Constable: This is the Cubs' year
You might notice today's new column logo and immediately think that my short-billed white Cubs hat, like all Cubs hats, makes me appear nerdish, bordering on pathetic. But I am just following the dress code advice that manager Joe Maddon, the only guy in my age bracket who can make a Cubs hat look cool, told his 2016 Chicago Cubs: "If you think you look hot, you wear it."
I'm rockin' this hat because it isn't just your run-of-the-mill Cubs chapeau; it's a replica of the 1908 cap worn by the last Cubs team to win the World Series.
A die-hard Cubs fan since Glenn Beckert was a rookie, I start every season with a hunch that this could be the year the Cubs win another World Series. This season, my perennial bandwagon of delusion welcomes aboard a host of real, impartial baseball experts who predict the Cubs will win (or at least get to) the World Series.
Fans who believe destiny is defined by goats, black cats, Sports Illustrated covers and other jinxes worry that a columnist donning a 1908 cap and making World Series plans is equivalent to slapping bulky headphones over my Cubs hat and reaching for a foul ball down the left-field line at Wrigley Field. But I look at my personal quest to see the Cubs win the World Series in the same way that the "Peanuts" cartoon character Linus embraces his desire to meet The Great Pumpkin. I give in completely to my hope and will enjoy it until someone (notably the 1969 New York Mets, the 1984 San Diego Padres, the 2003 Miami Marlins, the 2008 Los Angeles Dodgers and last year's Mets again) breaks my heart.
The Cubs open this season Monday night in Anaheim. As a boy, I remember listening to the 1969 season opener on the radio with my dad. Ernie Banks hit two home runs and Willie Smith cracked a walk-off, two-run homer in the bottom of the ninth inning to give the Cubs a 7-6 win. That was a truly glorious Cubs team, until it wasn't.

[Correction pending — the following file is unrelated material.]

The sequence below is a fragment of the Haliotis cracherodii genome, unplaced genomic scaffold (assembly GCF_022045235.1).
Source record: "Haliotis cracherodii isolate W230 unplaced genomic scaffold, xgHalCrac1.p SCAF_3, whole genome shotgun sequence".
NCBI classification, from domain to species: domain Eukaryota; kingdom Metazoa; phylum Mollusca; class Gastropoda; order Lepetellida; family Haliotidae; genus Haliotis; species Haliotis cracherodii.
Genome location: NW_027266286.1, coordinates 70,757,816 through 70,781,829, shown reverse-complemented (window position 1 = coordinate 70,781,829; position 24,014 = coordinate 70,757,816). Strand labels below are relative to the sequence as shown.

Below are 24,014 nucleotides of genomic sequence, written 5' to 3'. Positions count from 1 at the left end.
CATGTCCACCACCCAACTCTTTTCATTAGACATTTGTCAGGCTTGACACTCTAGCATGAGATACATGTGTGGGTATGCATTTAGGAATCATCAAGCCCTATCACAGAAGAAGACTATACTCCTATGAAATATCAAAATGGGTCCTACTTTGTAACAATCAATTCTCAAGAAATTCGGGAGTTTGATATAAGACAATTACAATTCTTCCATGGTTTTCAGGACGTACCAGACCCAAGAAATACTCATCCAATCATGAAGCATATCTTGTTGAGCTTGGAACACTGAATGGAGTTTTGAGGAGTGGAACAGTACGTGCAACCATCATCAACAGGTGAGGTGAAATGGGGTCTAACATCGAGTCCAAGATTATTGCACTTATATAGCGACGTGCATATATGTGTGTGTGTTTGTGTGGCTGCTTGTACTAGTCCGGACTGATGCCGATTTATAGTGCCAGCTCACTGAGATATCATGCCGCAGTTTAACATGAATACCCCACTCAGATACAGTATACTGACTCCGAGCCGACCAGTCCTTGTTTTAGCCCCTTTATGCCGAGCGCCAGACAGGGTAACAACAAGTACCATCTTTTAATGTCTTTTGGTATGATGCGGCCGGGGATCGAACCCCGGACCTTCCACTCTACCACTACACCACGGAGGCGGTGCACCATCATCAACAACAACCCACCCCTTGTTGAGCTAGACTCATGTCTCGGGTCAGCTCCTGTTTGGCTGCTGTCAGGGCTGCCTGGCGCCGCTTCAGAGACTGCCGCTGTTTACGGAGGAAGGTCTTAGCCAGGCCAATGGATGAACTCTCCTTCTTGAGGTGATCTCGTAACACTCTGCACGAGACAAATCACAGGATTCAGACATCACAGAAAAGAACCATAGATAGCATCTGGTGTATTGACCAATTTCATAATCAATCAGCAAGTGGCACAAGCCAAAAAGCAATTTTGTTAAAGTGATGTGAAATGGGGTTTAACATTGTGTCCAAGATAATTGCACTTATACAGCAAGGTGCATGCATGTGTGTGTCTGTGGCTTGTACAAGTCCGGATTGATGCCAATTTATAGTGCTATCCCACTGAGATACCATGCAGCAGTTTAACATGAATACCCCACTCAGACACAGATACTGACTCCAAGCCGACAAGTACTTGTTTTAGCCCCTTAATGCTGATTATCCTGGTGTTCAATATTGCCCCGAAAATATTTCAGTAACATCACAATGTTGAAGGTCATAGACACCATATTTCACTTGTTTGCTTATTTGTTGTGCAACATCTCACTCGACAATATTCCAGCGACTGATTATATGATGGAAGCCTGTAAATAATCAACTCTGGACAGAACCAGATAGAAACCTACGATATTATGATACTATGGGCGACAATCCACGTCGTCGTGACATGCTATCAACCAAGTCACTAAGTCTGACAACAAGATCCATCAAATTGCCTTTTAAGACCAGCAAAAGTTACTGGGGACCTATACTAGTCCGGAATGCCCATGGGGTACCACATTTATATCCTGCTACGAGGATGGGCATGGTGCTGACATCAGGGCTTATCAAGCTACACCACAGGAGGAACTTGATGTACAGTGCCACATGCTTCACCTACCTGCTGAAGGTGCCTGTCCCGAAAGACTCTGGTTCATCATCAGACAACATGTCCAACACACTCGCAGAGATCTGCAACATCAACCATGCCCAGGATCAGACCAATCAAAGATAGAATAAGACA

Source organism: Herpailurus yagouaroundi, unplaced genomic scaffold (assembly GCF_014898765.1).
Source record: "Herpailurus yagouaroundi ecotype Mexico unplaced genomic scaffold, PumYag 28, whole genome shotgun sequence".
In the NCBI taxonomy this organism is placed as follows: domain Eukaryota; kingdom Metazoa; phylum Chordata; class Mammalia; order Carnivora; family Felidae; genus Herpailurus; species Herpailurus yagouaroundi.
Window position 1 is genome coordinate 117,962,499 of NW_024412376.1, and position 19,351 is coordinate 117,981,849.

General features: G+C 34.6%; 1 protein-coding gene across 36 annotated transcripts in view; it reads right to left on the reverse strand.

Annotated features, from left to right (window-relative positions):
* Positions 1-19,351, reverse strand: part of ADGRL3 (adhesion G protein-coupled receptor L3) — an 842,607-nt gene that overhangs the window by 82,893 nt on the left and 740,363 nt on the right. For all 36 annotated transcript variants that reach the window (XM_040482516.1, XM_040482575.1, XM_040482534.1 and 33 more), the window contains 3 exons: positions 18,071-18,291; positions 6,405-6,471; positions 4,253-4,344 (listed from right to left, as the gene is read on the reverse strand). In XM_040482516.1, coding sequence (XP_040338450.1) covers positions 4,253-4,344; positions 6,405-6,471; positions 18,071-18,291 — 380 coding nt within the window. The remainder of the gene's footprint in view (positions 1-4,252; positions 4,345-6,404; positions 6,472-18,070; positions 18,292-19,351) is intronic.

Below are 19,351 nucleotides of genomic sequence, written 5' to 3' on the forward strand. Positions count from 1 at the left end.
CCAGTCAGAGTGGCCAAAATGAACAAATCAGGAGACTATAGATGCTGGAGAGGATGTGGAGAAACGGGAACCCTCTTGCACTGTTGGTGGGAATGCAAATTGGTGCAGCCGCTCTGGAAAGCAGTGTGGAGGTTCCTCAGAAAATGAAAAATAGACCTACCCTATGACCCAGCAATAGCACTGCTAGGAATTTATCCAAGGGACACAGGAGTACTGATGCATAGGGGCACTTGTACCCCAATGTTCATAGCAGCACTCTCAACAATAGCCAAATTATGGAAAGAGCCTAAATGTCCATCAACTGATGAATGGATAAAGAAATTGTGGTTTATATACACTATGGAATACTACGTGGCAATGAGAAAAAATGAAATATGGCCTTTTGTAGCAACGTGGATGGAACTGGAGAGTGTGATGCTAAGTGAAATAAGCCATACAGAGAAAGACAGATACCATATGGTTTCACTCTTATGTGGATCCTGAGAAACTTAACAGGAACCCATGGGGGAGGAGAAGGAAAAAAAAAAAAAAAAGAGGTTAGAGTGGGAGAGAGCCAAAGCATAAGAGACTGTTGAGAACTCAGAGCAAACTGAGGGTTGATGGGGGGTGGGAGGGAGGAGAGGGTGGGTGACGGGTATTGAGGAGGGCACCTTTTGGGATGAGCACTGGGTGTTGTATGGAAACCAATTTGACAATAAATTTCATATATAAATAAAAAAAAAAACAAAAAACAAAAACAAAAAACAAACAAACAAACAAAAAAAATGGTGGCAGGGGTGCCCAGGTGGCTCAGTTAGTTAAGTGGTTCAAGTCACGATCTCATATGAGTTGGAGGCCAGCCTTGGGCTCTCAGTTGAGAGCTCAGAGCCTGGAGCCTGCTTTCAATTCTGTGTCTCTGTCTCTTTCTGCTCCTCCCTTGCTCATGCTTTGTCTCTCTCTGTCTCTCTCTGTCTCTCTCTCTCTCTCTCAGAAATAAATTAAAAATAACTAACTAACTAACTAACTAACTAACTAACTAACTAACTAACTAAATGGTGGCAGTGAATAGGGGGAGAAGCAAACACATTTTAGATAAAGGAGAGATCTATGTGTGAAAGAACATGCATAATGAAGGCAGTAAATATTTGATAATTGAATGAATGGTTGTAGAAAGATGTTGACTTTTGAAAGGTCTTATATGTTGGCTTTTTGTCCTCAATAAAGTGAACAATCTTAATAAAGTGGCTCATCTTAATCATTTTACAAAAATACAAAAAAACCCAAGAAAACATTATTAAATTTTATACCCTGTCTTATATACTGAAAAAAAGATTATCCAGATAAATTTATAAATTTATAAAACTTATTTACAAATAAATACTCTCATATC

Last season's Opening Night took place on Easter with Wrigley Field and the Cubs both undergoing massive renovations. The bleachers were covered in plywood, Rookie of the Year Kris Bryant was playing in Iowa, and the Cubs lost to St. Louis 3-0 behind three hits by Cardinals right fielder Jason Heyward. Now Heyward is the Cubs' new right fielder.
The last time the Cubs started a new right fielder who attracted this much attention was in the 2008 opener, when Japanese star Kosuke Fukudome went 3-for-3 at the plate and smacked a game-tying 3-run homer in the bottom of the ninth inning. And the Cubs still lost.
But the best Opening Day performance in Cubs history belongs to an American who later became one of the greatest sluggers in the history of Japanese baseball. As the new starting center fielder for the Cubs in 1994, Karl "Tuffy" Rhodes hit 3 home runs off New York Mets ace Dwight Gooden and went a perfect 4-for-4 at the plate. And the Cubs still lost. After hitting 3 home runs in his first 3 at-bats, Rhodes cooled off considerably, hitting just five more homers in the following 161 games.
The Cubs and Major League Baseball gave up on Rhodes in 1995. So Rhodes went to the Nippon Professional Baseball league in Japan, where he slugged 464 home runs across 13 seasons, tied the legendary Sadaharu Oh's single-season homer record with 55 and became the greatest foreign-born slugger in Japanese history. This year, I expect that "happy ending" story to stay with the Cubs and last through the World Series.
These "This is the year" columns will run during the Cubs season. Since this essentially is a fan outlet, feel free to send your thoughts, photos, videos and ideas to me at firstname.lastname@example.org. Plans can change, but on the cusp of the 2016 season, it's fun to think we'll all be part of the year the Cubs make it to the promised land.